International governance of biodiversity
Within the realm of International Biodiversity Governance, IDDRI explores to what extent, and on which issues, the international scale is most relevant, given its well-known weaknesses and strengths.
- Concretely, IDDRI first continues to contribute to the international dialogue on how to establish and operationalise the Intergovernmental Science-Policy Platform on Biodiversity and Ecosystem Services (IPBES), which may become the future “IPCC for biodiversity”.
- Second, IDDRI feeds and supports the overall implementation of the Nagoya biodiversity outcomes with special interest for the strategic plan for 2011-2020, known as the Aichi Targets and, in particular, target 3 on incentives (including subsidies) harmful to biodiversity, target 11 on protected areas and target 20 on mobilizing financial resources.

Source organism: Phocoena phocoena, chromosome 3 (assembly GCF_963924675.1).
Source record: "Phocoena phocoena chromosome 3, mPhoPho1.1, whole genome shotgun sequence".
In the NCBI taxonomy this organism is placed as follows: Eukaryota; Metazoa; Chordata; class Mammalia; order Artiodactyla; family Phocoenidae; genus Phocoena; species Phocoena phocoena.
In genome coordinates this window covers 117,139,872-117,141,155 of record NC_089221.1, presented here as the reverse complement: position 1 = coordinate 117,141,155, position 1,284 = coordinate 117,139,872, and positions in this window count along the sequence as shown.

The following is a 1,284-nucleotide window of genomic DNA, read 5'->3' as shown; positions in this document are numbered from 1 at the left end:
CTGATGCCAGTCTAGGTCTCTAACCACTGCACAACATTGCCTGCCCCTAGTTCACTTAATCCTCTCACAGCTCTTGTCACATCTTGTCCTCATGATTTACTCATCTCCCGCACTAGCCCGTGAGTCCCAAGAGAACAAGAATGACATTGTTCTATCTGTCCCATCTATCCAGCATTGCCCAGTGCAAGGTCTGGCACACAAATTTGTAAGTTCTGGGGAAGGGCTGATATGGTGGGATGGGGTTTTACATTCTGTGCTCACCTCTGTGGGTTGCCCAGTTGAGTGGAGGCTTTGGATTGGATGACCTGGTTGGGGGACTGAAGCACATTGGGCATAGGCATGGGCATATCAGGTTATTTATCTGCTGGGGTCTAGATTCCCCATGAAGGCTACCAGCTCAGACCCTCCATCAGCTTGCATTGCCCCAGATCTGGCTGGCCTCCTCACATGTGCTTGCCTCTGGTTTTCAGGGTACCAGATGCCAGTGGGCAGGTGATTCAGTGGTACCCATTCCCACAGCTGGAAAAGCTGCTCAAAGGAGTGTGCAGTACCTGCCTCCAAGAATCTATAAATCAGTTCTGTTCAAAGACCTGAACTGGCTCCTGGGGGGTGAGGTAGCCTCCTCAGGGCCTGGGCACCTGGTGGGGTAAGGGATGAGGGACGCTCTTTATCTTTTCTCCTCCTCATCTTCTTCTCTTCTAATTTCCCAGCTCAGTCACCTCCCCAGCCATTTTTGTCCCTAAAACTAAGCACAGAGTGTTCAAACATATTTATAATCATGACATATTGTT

- Third, with the adoption of the Nagoya Protocol on Access and Benefit Sharing (ABS) in October 2010, IDDRI works on the implementation and further development of the international equity principle of benefit sharing under the CBD as well as under other relevant instruments and processes. Building on its previous work on international ABS negotiations, the Biodiversity Programme analyses and promotes action-oriented research on the potential synergies and implications of the Nagoya Protocol on addressing key development challenges. These challenges include: promoting agricultural research for food security; establishing responsible research, science, innovation and technology policies in relation to ABS standards for the generation and diffusion of global public goods; promoting public health; recognising and implementing the rights of indigenous peoples and local communities to their genetic resources and associated traditional knowledge; and facilitating North-South dialogues that will shape the post-2010 implementation of the CBD. IDDRI also considers the needs and modalities for a benefit-sharing mechanism for marine biodiversity and, in particular, marine genetic resources, including in areas beyond national jurisdiction, through the implementation of existing instruments and the possible development of a multilateral agreement under the UN Convention on the Law of the Sea.